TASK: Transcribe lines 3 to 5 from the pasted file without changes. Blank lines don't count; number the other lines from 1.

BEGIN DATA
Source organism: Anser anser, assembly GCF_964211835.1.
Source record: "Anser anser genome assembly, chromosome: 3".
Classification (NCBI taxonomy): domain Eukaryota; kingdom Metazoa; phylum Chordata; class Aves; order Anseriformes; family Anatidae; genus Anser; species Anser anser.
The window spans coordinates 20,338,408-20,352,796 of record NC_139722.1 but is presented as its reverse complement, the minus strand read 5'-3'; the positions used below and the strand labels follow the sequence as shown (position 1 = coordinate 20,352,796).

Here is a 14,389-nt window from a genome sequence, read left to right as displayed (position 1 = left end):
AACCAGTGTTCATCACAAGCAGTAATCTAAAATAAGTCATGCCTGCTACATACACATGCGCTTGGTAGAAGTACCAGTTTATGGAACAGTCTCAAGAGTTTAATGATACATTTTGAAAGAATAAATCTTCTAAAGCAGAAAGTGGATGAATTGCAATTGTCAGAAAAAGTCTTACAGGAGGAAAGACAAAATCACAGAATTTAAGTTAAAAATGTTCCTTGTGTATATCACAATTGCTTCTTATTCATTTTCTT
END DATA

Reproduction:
Classification (NCBI taxonomy): domain Eukaryota; kingdom Metazoa; phylum Chordata; class Aves; order Anseriformes; family Anatidae; genus Anser; species Anser anser.
The window spans coordinates 20,338,408-20,352,796 of record NC_139722.1 but is presented as its reverse complement, the minus strand read 5'-3'; the positions used below and the strand labels follow the sequence as shown (position 1 = coordinate 20,352,796).

Here is a 14,389-nt window from a genome sequence, read left to right as displayed (position 1 = left end):